ScriptPositionSingleGlyph function (usp10.h)
Positions a single glyph with a single adjustment using a specified feature provided in the font for OpenType processing. Most often, applications use this function to align a glyph optically at the beginning or end of a line.
HRESULT ScriptPositionSingleGlyph( [in, optional] HDC hdc, [in, out] SCRIPT_CACHE *psc, [in, optional] SCRIPT_ANALYSIS *psa, [in] OPENTYPE_TAG tagScript, [in] OPENTYPE_TAG tagLangSys, [in] OPENTYPE_TAG tagFeature, [in] LONG lParameter, [in] WORD wGlyphId, [in] int iAdvance, [in] GOFFSET GOffset, [out] int *piOutAdvance, [out] GOFFSET *pOutGoffset );
[in, optional] hdc
Handle to the device context. For more information, see Caching.
[in, out] psc
Pointer to a SCRIPT_CACHE structure identifying the script cache.
[in, optional] psa
Alternatively, the application can set this parameter to NULL to retrieve unfiltered results.
An OPENTYPE_TAG structure defining the script tag for shaping.
An OPENTYPE_TAG structure defining the language tag for shaping.
An OPENTYPE_TAG structure defining the feature tag to use for shaping the alternate glyph.
A flag specifying if single substitution should be applied to the identifier specified in wGlyphId. The application sets this parameter to 1 to apply the single substitution feature to the identifier. The application sets the parameter to 0 if the function should not apply the feature.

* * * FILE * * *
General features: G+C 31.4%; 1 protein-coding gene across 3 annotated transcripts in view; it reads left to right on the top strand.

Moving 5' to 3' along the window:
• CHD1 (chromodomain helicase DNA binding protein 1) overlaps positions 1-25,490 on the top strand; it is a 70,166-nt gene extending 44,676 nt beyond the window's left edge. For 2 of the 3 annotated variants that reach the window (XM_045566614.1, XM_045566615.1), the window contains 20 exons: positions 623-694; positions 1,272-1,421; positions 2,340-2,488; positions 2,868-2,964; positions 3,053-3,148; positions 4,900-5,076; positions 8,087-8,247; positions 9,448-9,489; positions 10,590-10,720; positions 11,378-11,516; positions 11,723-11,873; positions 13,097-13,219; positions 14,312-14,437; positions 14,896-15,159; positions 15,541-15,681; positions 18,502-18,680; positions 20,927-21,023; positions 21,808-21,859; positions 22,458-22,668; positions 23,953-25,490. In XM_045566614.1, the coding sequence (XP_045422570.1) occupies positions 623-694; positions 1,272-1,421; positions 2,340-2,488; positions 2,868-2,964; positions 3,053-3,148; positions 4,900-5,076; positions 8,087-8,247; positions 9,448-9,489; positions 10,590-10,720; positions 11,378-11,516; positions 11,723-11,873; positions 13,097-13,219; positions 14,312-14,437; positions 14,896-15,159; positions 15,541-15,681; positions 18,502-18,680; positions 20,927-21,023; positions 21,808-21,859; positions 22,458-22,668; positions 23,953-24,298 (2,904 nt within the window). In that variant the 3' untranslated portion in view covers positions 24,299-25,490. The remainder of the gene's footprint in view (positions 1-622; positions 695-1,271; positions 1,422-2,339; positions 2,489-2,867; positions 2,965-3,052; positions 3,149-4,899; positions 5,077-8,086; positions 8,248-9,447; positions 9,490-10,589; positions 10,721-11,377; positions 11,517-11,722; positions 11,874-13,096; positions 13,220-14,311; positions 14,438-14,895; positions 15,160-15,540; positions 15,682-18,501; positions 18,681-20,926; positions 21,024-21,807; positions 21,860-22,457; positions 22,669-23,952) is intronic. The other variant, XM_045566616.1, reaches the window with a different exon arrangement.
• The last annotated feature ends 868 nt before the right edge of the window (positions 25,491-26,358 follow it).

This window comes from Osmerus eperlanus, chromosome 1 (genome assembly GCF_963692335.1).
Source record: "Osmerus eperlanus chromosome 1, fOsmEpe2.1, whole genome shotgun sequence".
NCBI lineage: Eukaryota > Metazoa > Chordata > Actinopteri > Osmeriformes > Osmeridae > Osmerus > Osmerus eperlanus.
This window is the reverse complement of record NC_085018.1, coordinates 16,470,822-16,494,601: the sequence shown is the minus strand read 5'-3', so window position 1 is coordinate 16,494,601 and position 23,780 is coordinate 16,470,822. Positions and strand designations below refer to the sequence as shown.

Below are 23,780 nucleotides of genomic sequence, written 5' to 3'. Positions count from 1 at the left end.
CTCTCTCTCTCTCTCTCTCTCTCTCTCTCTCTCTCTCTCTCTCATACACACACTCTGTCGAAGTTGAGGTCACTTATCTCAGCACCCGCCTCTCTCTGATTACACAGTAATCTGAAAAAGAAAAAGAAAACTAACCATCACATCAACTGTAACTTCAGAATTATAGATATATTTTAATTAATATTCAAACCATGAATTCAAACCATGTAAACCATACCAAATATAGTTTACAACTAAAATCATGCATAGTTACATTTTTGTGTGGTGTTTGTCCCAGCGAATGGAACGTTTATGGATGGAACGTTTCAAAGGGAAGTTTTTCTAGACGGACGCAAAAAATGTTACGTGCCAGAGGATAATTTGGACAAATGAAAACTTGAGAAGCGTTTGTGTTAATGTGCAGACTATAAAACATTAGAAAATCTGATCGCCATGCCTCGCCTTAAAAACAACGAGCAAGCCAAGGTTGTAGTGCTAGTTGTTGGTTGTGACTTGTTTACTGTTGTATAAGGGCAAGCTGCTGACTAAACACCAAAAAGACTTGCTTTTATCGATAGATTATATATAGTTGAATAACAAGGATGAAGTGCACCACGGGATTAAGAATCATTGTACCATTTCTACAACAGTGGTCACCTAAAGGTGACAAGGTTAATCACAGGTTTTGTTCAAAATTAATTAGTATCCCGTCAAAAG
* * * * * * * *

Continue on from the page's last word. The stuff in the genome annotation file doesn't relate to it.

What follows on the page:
The identifier of the original glyph being shaped.
The original glyph advance width.
Pointer to the location in which this function retrieves the new advance width adjusted for the alternate glyph.
Pointer to the location in which this function retrieves the new glyph offset adjusted for the alternate glyph.
Returns 0 if successful. The function returns a nonzero HRESULT value if it does not succeed. The application can test the return value with the SUCCEEDED and FAILED macros.
This function positions an individual glyph by adjusting the advance width and/or the offset of the given glyph. The function assumes that the font requires only one adjustment.
A typical use of this function is the slight adjustment of the margin to account for the visual impression made by certain characters. In Latin script, for example, at the beginning of a line it is common to make a slight adjustment to the left for an initial capital (such as "T" or "O") that does not have a vertical line on the left part of the glyph. Although doing this breaks the strict linear margin, the eye perceives the margin as more even.
The following examples demonstrate this effect. The first example shows strict alignment; the next two examples show an adjustment of the initial "T" to the left. The adjustments are by one pixel and two pixels, respectively. The magnified images to the right show how the "T" pushes slightly farther into the left margin in each successive case.
|Minimum supported client||Windows Vista [desktop apps only]|
|Minimum supported server||Windows Server 2008 [desktop apps only]|
|Redistributable||Usp10.dll version 1.600 or greater on Windows XP|